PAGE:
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Intra-abdominal Pressures during Voluntary and Reflex Cough

  • 1Email author,
  • 2,
  • 3,
  • 4 and
  • 5

  • Received: 22 January 2008
  • Accepted: 30 April 2008
  • Published:



Involuntary coughing such as that evoked from the larynx, the laryngeal cough reflex (LCR), triggers a coordinated contraction of the thoracic, abdominal and pelvic muscles, which increases intra-abdominal pressure (IAP), displaces the diaphragm upwards and generates the expiratory force for cough and airway clearance. Changes in the IAP during voluntary cough (VC) and the LCR can be measured via a pressure catheter in the bladder. This study evaluated the physiological characteristics of IAP generated during VC and the LCR including peak and mean pressures and calculations of the area under the curve (AUC) values during the time of the cough event or epoch.


Eleven female subjects between the ages of 18 and 75 underwent standard urodynamic assessment with placement of an intravesicular catheter with a fiberoptic strain gauge pressure transducer. The bladder was filled with 200 ml of sterile water and IAP recordings were obtained with VC and the induced reflex cough test (RCT) using nebulized inhaled 20% tartaric acid to induce the LCR. IAP values were used to calculate the area under the curve (AUC) by the numerical integration of intravesicular pressure over time (cm H2O·s).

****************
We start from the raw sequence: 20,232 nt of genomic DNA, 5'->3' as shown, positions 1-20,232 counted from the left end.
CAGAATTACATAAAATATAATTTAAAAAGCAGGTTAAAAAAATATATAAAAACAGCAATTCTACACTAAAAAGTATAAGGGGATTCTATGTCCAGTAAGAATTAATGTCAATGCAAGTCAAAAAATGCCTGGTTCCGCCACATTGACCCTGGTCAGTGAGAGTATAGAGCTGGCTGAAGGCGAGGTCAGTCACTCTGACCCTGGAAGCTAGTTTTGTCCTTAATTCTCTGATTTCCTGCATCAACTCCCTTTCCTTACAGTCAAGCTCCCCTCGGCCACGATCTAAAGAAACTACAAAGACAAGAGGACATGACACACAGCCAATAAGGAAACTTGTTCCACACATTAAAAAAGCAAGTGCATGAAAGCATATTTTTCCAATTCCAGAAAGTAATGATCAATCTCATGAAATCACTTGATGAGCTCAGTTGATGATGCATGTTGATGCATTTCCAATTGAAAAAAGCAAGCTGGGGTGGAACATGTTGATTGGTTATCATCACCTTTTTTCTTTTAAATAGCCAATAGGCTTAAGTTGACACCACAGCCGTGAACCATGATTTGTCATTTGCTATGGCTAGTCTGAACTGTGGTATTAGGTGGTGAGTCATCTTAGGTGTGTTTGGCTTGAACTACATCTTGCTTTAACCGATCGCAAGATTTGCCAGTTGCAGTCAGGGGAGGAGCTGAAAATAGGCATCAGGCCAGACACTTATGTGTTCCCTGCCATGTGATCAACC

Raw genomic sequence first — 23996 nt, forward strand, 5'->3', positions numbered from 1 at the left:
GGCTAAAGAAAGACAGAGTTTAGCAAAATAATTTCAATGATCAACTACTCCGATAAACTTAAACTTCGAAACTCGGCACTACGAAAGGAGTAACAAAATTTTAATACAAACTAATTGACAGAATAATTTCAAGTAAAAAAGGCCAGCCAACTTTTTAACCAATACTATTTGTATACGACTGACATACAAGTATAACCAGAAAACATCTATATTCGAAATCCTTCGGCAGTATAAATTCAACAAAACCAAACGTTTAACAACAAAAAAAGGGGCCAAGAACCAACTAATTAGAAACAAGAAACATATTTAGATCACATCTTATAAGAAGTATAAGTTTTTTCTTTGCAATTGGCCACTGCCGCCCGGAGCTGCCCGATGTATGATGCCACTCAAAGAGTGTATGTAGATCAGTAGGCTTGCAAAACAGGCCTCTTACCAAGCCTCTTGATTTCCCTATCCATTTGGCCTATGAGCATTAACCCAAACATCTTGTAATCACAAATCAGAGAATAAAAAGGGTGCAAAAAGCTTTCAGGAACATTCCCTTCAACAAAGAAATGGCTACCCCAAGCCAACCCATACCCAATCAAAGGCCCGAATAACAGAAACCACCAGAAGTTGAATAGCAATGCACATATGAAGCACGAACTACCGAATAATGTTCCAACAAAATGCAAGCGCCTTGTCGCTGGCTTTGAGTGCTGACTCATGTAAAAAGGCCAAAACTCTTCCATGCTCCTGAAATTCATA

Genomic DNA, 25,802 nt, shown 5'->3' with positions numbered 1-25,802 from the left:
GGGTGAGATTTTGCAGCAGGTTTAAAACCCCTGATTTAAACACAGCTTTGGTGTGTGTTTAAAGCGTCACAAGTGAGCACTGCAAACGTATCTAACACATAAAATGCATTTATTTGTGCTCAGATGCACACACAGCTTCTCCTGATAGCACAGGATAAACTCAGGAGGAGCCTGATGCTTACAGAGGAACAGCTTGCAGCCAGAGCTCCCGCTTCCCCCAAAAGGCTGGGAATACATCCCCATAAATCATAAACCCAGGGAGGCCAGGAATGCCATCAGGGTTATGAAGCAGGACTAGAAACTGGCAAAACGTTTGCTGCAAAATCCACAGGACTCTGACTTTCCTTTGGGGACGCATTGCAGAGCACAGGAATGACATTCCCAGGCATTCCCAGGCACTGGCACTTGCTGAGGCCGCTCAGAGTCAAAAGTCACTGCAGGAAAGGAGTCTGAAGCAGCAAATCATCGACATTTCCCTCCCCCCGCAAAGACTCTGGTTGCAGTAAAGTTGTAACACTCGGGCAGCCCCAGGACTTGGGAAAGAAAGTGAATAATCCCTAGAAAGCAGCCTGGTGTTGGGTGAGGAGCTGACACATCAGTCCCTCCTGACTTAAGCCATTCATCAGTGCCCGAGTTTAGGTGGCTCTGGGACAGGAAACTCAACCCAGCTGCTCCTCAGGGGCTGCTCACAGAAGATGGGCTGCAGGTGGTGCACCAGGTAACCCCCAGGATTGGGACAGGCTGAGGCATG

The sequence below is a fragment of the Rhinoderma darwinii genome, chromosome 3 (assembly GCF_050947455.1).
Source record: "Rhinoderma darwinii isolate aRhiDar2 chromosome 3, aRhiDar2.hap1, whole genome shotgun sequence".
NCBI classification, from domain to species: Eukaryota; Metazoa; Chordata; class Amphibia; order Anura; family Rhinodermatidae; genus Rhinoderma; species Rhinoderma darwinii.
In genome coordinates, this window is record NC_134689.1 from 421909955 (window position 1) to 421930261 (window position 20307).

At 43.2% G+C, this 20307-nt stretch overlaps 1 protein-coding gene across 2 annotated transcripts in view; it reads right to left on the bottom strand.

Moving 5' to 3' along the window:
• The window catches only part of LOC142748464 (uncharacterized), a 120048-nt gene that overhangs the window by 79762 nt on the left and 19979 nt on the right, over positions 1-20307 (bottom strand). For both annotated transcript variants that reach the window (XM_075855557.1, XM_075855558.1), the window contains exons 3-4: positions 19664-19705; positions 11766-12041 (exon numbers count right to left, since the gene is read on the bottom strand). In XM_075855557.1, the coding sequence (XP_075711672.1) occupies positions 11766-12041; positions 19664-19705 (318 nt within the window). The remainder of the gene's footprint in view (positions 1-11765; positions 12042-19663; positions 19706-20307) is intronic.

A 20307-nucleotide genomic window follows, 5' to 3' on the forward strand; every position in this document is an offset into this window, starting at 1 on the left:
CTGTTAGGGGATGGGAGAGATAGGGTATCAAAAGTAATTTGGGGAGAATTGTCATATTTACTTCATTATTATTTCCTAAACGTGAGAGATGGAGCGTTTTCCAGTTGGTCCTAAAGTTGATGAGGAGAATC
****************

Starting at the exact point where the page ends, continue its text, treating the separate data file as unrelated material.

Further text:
The mean (± SEM) AUC values for VC and the LCR were 349.6 ± 55.2 and 986.6 ± 116.8 cm H2O·s (p < 0.01). The mean IAP values were 45.6 ± 4.65 and 44.5 ± 9.31 cm H2O (NS = .052), and the peak IAP values were 139.5 ± 14.2 and 164.9 ± 15.8 cm H2O (p = 0.07) for VC and LCR, respectively.


The induced LCR is the involuntary rapid and repeated synchronous expiratory muscle activation that causes and sustains an elevated IAP over time, sufficient for airway protection. VC and LCR have different neurophysiological functions. Quantification of the LCR using AUC values and mean or peak IAP values may be useful as a clinical tool for determining neurophysiological airway protection status and provide a quantitative assessment of changes in a patient's functional recovery or decline.


  • Airway Protection
  • Expiratory Muscle
  • Spinal Cord Injury Subject
  • Reflex Cough
  • Voluntary Cough